The Parable of the Talents in Matthew 25 makes it clear that God gives us gifts to steward for our personal ministry and outreach. God wants us to be part of His kingdom work; He gives us a calling alongside the tools we need to fulfill it, and He expects us to steward those tools well. God takes joy in this.
The Parable of the Talents makes another thing clear: that God does not take joy in the misuse of our gifts. This is even more of a reason why we should ensure we are being intentional about stewarding our gifts well. And a wise steward knows that investing is not the same as spending.
In order to be good stewards of the gifts God has given us, we have to invest in both our emotional and spiritual health. These are both their own gifts from the Lord, intended to be used for our personal joy and for his glory. But these gifts start to wear thin when we steward them poorly by giving too much of ourselves and becoming burnt out, overwhelming our own capacities, or simply refusing to take the breaks that we need for the sake of our long-term health.
There are a few reasons why, right now especially, you need to be careful to intentionally steward your emotional and spiritual health well. The past year and a half has undoubtedly been a year of adjustments for you, regardless of your specific vocation. Below are a few of the places that you likely have been investing emotionally and spiritually in the past season:
At the beginning of the pandemic, your business may have had to downsize to stay afloat. Now that we're coming out of the pandemic, you may have staff members leaving as a result of burnout and exhaustion. Both of these things mean that your team now may look entirely different than your team 18 months ago. As founder and CEO of Vanderbloemen, I called this The Great COVID Job Churn, and businesses and organizations of all shapes and sizes are seeing it happen. Whether you've been at your job for two years or 20, adjusting to a new and different culture than before with new people can be challenging. Each team member, regardless of how well they fit culturally, brings their own priorities, beliefs and habits. Working alongside others, especially those who are new to your workplace, requires emotional work, and doing life alongside them requires spiritual work.
It goes without saying that how we work now is drastically different from how we worked a year and a half ago. With the shift to remote work, doing things how they've always been done was no longer an option. Moving forward, you may be seeing a hybrid of old and new systems. You may be returning entirely to in-person work, or working in a hybrid environment of in-person and remote. You may be returning to old tools and databases while implementing lessons learned on the temporary ones. Or your organization may have changed its systems entirely in the last 18 months with no going back. Think about all of the systems that have changed in your work over this time. Learning new processes is exhausting. It's a lot of work, and it requires you to ask questions and make mistakes where you may have gotten used to knowing how to do your job flawlessly before. This is why new systems are emotionally tiring as well as mentally tiring. Implementation of any new policy or process brings with it the unknown, taking you back to square one and, more often than not, humbling you.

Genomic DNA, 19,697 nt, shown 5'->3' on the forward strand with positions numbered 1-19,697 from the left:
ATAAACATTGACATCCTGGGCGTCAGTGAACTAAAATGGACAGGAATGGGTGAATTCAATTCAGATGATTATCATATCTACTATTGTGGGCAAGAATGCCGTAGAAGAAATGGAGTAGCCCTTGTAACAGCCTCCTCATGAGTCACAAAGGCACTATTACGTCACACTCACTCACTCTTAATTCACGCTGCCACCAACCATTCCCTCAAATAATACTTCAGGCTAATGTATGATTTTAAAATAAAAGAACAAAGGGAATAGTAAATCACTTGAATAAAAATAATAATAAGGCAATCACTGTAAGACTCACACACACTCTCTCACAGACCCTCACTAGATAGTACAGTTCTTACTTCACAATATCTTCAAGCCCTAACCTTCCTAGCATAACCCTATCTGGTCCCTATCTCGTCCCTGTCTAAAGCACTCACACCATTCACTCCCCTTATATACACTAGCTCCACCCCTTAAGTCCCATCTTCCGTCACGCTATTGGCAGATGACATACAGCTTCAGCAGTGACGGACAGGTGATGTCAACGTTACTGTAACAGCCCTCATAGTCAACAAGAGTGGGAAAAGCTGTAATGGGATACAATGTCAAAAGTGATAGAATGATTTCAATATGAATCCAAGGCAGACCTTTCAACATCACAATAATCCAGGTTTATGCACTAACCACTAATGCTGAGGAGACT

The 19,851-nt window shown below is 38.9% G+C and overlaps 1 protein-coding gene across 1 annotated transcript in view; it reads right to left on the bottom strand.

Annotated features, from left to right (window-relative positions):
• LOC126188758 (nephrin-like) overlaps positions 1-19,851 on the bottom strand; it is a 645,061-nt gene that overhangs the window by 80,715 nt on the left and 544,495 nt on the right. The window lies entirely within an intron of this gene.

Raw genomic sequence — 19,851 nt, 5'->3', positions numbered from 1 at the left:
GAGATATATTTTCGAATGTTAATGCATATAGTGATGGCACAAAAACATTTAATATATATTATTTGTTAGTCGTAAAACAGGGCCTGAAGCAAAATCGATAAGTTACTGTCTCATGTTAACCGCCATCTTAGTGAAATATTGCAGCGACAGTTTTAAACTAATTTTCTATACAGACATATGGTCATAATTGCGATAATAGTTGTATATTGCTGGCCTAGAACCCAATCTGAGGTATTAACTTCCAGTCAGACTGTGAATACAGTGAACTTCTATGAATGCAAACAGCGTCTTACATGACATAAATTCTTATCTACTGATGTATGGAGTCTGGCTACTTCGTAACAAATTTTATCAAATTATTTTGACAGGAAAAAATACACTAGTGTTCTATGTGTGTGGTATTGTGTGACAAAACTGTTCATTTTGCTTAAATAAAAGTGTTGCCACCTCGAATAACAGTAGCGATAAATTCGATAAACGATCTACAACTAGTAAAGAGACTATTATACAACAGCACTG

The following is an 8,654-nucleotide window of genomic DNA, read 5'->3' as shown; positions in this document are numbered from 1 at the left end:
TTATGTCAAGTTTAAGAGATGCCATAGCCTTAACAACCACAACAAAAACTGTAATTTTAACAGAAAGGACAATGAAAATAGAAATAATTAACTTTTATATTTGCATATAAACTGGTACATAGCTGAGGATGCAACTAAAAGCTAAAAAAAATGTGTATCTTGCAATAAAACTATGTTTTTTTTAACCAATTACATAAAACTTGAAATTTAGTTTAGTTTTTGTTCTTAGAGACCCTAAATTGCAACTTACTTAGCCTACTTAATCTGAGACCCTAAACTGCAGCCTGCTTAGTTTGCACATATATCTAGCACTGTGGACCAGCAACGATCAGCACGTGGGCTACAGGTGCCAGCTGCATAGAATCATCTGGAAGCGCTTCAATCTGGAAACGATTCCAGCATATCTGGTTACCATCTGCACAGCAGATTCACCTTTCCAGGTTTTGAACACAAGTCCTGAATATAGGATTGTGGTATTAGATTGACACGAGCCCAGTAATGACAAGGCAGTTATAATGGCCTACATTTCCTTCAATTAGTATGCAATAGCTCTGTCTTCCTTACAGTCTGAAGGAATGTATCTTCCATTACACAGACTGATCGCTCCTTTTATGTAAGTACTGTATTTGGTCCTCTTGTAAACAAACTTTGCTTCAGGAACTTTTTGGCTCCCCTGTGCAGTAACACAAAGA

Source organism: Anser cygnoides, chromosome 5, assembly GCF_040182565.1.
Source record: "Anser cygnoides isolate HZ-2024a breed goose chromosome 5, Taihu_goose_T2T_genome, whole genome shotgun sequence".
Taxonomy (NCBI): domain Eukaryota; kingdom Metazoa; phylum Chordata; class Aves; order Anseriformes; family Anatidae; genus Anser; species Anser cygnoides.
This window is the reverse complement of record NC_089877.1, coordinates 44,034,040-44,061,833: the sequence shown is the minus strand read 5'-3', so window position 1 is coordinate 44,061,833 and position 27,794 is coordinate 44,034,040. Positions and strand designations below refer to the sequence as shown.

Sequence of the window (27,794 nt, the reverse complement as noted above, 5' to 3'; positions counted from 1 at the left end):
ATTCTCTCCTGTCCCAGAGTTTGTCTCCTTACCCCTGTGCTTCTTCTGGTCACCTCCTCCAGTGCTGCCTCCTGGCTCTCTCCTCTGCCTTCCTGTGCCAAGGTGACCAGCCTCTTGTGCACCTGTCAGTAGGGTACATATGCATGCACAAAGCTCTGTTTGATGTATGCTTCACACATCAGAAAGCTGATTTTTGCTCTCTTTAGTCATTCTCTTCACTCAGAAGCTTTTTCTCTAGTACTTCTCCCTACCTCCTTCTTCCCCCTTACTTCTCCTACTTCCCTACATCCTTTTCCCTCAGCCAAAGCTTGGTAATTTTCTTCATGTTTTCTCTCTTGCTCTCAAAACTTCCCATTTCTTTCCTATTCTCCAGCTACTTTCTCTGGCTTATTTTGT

New Job Description
As your staff and systems adapted, you likely took on responsibilities that weren't previously yours. Whether you chose to pick up slack and work overtime to keep your organization afloat or were simply given different expectations to work with. You may have even started a new job entirely. These changes of responsibilities mean you may be doing work you've never done before, with people you've never worked with, for end goals you've never worked towards. You may have even felt that you had new spiritual responsibilities that you were not equipped to or used to dealing with. As we come out of the pandemic, whether you're keeping those responsibilities or are finally able to pass them off to someone else, you still must acknowledge the wear they may have taken on your mental health and your capacity to do good work.
All of this newness such as new staff, new systems and new job descriptions mean that you have likely had to be far more mentally engaged and invested in your work in this season than in years past. There was little room to take breaks, rest and recuperate. Everything had to be done to adapt to the times, and every member of your team had to put in 120%. It was necessary to keep your ministry going and to keep fulfilling your Kingdom purpose.
But now, it's critical to keep yourself from continuing to invest all of your time and energy into your work. Remember the Parable of the Talents: there is a time for spending, and a time for investing. After the past 18 months of newness, you are probably spent. You have been obedient to your calling and have done what was necessary for your organization. But now it is time to nurture your mental and spiritual health, for the sake of your personal ministry's longevity and the wellness of your organization as a whole.
The fall will bring a new wave of activity that will demand your attention. Prepare for that time by using this summer to rest and invest in your spiritual and emotional health.
William Vanderbloemen is the CEO and Founder of Vanderbloemen, which serves teams with a greater purpose by aligning their people solutions for growth: hiring, compensation, succession and culture. Through its retained executive search and consulting services, Vanderbloemen serves churches, schools, nonprofits, family offices and Christian businesses in all parts of the United States and internationally.
This article originally appeared at vanderbloemen.org.
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